See you at the Crossroads

Ever since Madeleine Bistro went more or less underground, LA has been sorely lacking in gourmet upscale vegan dining options. We’re lucky enough to have a plethora of casual vegan restaurants and even some fantastic new veg-friendly hotspots like the swank  The Village in Studio City, the incredibly delicious STREET on Highland and Melrose, and the ever-scrumtrulescent Mohawk Bend in Silver Lake. But 100% plant-based places are rarely all that fancy, and sometimes a vegan wants to get her high heels on and be able to eat more than three things on the menu, you know?

Enter Crossroads. No, it’s not based on the Bone Thugs-n-Harmony song, nor on the Britney Spears vehicle, nor the used clothing trading company. It was founded by none other than vegan megachef Tal Ronnen, whom I can personally attest to being 100% good dude. The Conscious Cook author/Gardein golden boy has created a beautiful yet unpretentious setting in the Fairfax/Beverly Grove area that serves all-vegan cuisine and gets me that much closer to my dream of being the world’s foremost vegan gourmet restaurant critic. This Friday night the hubs and I were lucky enough to get a reservation on the second night it was in business and I’m so, so glad we did. Forgive the quality of my crappy cell phone photos – it’s dark as a mother in there. Moby was eating there at the same time, NBD. Bottom line: the place has a few kinks to work out, as does any in its early days, but overall it’s fantastic.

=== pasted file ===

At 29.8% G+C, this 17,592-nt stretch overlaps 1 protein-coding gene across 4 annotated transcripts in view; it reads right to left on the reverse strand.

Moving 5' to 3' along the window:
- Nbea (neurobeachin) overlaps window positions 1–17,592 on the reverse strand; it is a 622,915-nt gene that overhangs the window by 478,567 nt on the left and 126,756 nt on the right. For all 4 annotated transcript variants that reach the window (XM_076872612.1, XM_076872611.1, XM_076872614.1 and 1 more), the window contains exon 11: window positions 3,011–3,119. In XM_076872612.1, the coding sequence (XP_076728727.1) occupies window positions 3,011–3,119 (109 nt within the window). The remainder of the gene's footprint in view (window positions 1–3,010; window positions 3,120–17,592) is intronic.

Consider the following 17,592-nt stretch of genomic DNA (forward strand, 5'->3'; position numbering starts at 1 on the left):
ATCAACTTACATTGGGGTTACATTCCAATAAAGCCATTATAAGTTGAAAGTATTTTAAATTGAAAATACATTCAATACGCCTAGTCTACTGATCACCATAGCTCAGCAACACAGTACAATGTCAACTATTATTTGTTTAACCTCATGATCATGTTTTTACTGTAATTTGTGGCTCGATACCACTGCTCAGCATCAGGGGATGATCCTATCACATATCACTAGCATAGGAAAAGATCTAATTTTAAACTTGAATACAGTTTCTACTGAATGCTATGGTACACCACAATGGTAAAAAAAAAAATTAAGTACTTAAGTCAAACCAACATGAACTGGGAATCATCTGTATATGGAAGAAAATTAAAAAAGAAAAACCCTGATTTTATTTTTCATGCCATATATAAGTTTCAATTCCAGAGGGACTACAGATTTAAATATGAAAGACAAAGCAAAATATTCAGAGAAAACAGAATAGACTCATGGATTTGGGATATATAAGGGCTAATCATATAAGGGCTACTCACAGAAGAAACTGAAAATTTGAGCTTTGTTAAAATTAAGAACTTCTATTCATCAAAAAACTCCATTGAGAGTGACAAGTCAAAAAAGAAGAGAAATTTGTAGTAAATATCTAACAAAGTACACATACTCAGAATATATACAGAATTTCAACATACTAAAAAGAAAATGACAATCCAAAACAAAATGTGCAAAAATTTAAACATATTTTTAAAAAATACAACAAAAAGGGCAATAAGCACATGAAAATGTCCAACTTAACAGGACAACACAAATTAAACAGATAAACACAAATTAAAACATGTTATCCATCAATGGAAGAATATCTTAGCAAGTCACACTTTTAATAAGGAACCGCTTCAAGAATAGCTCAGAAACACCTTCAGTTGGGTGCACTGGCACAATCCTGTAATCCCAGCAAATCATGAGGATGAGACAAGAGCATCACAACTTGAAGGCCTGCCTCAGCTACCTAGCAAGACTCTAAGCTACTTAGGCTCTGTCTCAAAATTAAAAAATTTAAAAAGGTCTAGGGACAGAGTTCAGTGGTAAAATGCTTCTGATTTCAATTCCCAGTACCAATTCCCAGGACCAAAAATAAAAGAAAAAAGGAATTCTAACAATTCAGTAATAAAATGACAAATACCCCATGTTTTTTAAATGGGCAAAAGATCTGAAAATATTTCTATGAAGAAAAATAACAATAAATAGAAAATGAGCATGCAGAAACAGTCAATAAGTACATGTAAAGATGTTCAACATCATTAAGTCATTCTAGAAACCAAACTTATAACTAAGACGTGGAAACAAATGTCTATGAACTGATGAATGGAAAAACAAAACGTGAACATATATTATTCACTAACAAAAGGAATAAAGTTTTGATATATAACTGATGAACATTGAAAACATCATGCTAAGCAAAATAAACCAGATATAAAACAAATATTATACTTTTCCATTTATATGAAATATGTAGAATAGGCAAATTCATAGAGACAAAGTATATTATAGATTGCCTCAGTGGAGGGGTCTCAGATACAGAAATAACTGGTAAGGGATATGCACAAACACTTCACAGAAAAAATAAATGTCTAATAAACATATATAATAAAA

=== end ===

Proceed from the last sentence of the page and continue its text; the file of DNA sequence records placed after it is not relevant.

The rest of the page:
The restaurant itself is just gorgeous. Tal and the other founders clearly paid a lot of attention to detail. The bar is the focal point of the main dining room, and I’d be happy to wile away a few hours here chatting it up with the friendly bartenders.

IMAG1967Our reservation (DEFINITELY make one) was for 9 PM, and we ended up having to stand at the bar and wait for a good half hour for our table. I’m pretty forgiving of slow/disorganized service when a place is brand new, and it ended up giving us a few moments to hang out and try the drink options. Some of these beverages were downright crazypants – they were out of the Caprese Smash and I really wanted to try a concoction with 9 ingredients, especially one with Sriracha bitters. I ended up going with the Punch Lyfe and the Mr. got an old-fashioned. Both of us agreed they were THE BEST EVER and immediately ordered a second round. I ended up getting the Sunset & Vine the second time around, which looks super pretty on account of the beet juice, but tasted sorta eh also on account of the beet juice. The Punch Lyfe seriously was amazing and I’d get it again in a heartbeat, and the hubs’ old-fashioned was no joke the best I’ve ever had.